The TV shows discussed so far give you a neat comparative government perspective (and many more shows that capture US politics could be mentioned, such as The West Wing (1999-2006), Scandal (2012-) and The Newsroom (2012-2014), for the media perspective. Public administration is also, if not mainly, about what happens at the coalface of policy, at the delivery end. House, M.D. (2004) might not be the first choice for those looking for TV shows exploring service delivery and street-level bureaucrats – although hospitals are public service institutions too. But, it is far more interesting to look at House’s leadership style from a public management perspective. His cynicism and confrontational behaviour are a way to avoid groupthink in decision-making and exploit the wisdom of a (small) crowd. Constantly contradicting others and nurturing conflict is not merely the habit of a cynic, but a problem-solving technique. Note how in the tournament for filling positions in his team House keeps selection criteria for recruitment non-transparent to avoid candidates preparing according to pre-set criteria. All these are ingredients for a recipe of public management according to a ‘fatalist’ style – one of the four styles that Christopher Hood explores in his seminal book ‘The Art of the State’ (Oxford University Press, 2000). The book helps us to understand the rationale of that style – and also why it needs a ‘hierarchist’ (Cuddy) and an ‘egalitarian’ (Wilson) for this approach to work in the hospital context – and why this mixture still leads to endless conflicts. For a discussion on how to generate ‘clumsy solutions’, i.e. those that combine different cultural ways of doing things and are therefore all but ‘elegant’ yet possibly better suited for dealing with complex problems, see the paper by Steven Ney and Marco Verweij ‘Messy Institutions for Wicked Problems: How to Generate Clumsy Solutions’ (available at SSRN 2382191).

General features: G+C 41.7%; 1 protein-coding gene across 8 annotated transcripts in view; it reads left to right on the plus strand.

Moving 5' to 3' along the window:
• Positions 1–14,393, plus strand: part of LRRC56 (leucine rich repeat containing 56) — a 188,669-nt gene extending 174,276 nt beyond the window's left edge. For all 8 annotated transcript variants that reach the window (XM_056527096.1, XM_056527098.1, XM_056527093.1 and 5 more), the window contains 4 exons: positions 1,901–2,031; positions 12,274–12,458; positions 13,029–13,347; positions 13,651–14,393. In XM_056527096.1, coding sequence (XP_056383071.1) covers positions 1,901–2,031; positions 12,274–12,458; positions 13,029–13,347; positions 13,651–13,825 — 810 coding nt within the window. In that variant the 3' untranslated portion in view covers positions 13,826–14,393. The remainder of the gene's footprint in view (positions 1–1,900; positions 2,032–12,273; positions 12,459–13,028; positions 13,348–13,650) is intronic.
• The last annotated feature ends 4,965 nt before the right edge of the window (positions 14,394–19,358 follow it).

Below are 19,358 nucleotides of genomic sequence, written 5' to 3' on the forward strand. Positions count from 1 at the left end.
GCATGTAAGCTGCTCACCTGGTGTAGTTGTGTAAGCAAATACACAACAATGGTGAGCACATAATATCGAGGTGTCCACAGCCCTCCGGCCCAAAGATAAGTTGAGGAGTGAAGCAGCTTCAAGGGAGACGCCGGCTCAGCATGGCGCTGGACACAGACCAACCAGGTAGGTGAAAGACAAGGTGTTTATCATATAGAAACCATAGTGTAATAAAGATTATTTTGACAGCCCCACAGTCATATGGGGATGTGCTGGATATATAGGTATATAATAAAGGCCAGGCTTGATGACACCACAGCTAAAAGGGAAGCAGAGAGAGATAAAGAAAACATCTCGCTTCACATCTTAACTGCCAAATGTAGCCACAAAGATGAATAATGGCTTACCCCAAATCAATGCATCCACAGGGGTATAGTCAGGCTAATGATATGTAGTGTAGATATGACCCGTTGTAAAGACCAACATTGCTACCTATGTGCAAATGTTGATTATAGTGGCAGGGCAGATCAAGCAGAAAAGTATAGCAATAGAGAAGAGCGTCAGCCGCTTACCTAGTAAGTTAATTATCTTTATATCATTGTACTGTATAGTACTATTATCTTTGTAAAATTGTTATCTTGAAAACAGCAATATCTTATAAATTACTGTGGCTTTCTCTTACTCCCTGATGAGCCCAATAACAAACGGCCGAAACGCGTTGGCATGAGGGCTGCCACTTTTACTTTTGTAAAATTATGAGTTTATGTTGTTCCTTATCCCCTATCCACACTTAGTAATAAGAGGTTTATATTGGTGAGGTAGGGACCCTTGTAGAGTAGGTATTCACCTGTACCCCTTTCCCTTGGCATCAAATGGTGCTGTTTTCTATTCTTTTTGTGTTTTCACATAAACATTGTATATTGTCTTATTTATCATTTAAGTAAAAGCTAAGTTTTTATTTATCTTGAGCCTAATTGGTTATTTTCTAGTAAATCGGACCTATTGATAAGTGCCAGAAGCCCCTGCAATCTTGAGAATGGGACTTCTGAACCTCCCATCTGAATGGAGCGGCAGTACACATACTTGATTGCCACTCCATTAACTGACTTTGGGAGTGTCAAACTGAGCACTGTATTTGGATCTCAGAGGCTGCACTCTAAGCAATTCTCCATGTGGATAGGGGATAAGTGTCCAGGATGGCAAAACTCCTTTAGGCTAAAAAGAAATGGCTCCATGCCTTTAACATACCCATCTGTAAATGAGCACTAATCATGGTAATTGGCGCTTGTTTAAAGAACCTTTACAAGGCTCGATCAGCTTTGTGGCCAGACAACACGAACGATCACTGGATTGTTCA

Orange is the New Black (2013-) – a Netflix TV show about a women’s prison – is excellent material for studying the coping strategies of street-level bureaucrats (prison guards in this case) working in difficult conditions – dealing with scare resources, bureaucratic and contradictory rules, opportunistic leaders, hostile clients etc. Combined with Wilson’s Bureaucracy, Michael Lipsky’s Street-Level Bureaucracy (Russell Sage Foundation, 1979) gives you an excellent understanding of the behavioural patterns displayed by guards and wardens. John J. DiIulio’s ‘Governing Prisons’ (Free Press, 1990) and Ann Chih Lin’s ‘Reform in the Making’ (Princeton University Press, 2000) are recommended for those who want to learn more about prison management. Also, David Skarbek’s ‘The Social Order in the Underworld’ (Oxford University Press, 2014) provides you with an excellent analysis of how prison gangs work from an economic perspective.